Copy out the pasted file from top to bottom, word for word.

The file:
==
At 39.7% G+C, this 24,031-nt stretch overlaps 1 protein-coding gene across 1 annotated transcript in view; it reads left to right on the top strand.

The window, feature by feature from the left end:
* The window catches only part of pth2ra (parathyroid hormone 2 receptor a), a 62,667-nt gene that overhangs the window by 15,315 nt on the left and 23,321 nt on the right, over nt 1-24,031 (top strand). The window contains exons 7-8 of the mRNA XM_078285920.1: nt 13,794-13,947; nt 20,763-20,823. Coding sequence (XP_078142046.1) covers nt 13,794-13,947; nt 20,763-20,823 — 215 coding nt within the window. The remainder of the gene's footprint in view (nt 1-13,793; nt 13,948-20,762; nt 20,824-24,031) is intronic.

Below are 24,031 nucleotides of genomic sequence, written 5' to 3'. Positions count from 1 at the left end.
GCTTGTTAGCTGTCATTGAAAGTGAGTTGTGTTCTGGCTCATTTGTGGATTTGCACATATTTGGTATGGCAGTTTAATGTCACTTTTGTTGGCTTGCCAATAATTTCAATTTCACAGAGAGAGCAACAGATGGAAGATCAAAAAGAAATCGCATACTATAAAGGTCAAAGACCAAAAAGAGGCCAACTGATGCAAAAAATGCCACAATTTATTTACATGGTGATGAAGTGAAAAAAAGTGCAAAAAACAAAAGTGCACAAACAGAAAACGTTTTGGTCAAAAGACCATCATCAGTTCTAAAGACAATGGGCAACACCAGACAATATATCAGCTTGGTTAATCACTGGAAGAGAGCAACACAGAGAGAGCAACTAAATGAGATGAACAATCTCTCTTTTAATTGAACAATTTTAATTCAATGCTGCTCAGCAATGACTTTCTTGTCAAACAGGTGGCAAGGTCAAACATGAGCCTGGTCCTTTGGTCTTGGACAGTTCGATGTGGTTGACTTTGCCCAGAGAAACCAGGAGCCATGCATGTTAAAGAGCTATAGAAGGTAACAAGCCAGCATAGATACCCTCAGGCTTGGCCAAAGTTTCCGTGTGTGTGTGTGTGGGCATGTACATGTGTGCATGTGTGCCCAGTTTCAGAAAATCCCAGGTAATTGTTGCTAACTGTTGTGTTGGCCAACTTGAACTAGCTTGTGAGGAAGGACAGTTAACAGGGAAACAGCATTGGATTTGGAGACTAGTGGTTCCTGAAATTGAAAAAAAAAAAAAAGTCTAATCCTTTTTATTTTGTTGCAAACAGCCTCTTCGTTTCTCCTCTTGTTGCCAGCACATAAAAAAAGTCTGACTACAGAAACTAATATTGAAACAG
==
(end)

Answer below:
At 39.7% G+C, this 24,031-nt stretch overlaps 1 protein-coding gene across 1 annotated transcript in view; it reads left to right on the top strand.

The window, feature by feature from the left end:
* The window catches only part of pth2ra (parathyroid hormone 2 receptor a), a 62,667-nt gene that overhangs the window by 15,315 nt on the left and 23,321 nt on the right, over nt 1-24,031 (top strand). The window contains exons 7-8 of the mRNA XM_078285920.1: nt 13,794-13,947; nt 20,763-20,823. Coding sequence (XP_078142046.1) covers nt 13,794-13,947; nt 20,763-20,823 — 215 coding nt within the window. The remainder of the gene's footprint in view (nt 1-13,793; nt 13,948-20,762; nt 20,824-24,031) is intronic.

Below are 24,031 nucleotides of genomic sequence, written 5' to 3'. Positions count from 1 at the left end.
GCTTGTTAGCTGTCATTGAAAGTGAGTTGTGTTCTGGCTCATTTGTGGATTTGCACATATTTGGTATGGCAGTTTAATGTCACTTTTGTTGGCTTGCCAATAATTTCAATTTCACAGAGAGAGCAACAGATGGAAGATCAAAAAGAAATCGCATACTATAAAGGTCAAAGACCAAAAAGAGGCCAACTGATGCAAAAAATGCCACAATTTATTTACATGGTGATGAAGTGAAAAAAAGTGCAAAAAACAAAAGTGCACAAACAGAAAACGTTTTGGTCAAAAGACCATCATCAGTTCTAAAGACAATGGGCAACACCAGACAATATATCAGCTTGGTTAATCACTGGAAGAGAGCAACACAGAGAGAGCAACTAAATGAGATGAACAATCTCTCTTTTAATTGAACAATTTTAATTCAATGCTGCTCAGCAATGACTTTCTTGTCAAACAGGTGGCAAGGTCAAACATGAGCCTGGTCCTTTGGTCTTGGACAGTTCGATGTGGTTGACTTTGCCCAGAGAAACCAGGAGCCATGCATGTTAAAGAGCTATAGAAGGTAACAAGCCAGCATAGATACCCTCAGGCTTGGCCAAAGTTTCCGTGTGTGTGTGTGTGGGCATGTACATGTGTGCATGTGTGCCCAGTTTCAGAAAATCCCAGGTAATTGTTGCTAACTGTTGTGTTGGCCAACTTGAACTAGCTTGTGAGGAAGGACAGTTAACAGGGAAACAGCATTGGATTTGGAGACTAGTGGTTCCTGAAATTGAAAAAAAAAAAAAAGTCTAATCCTTTTTATTTTGTTGCAAACAGCCTCTTCGTTTCTCCTCTTGTTGCCAGCACATAAAAAAAGTCTGACTACAGAAACTAATATTGAAACAG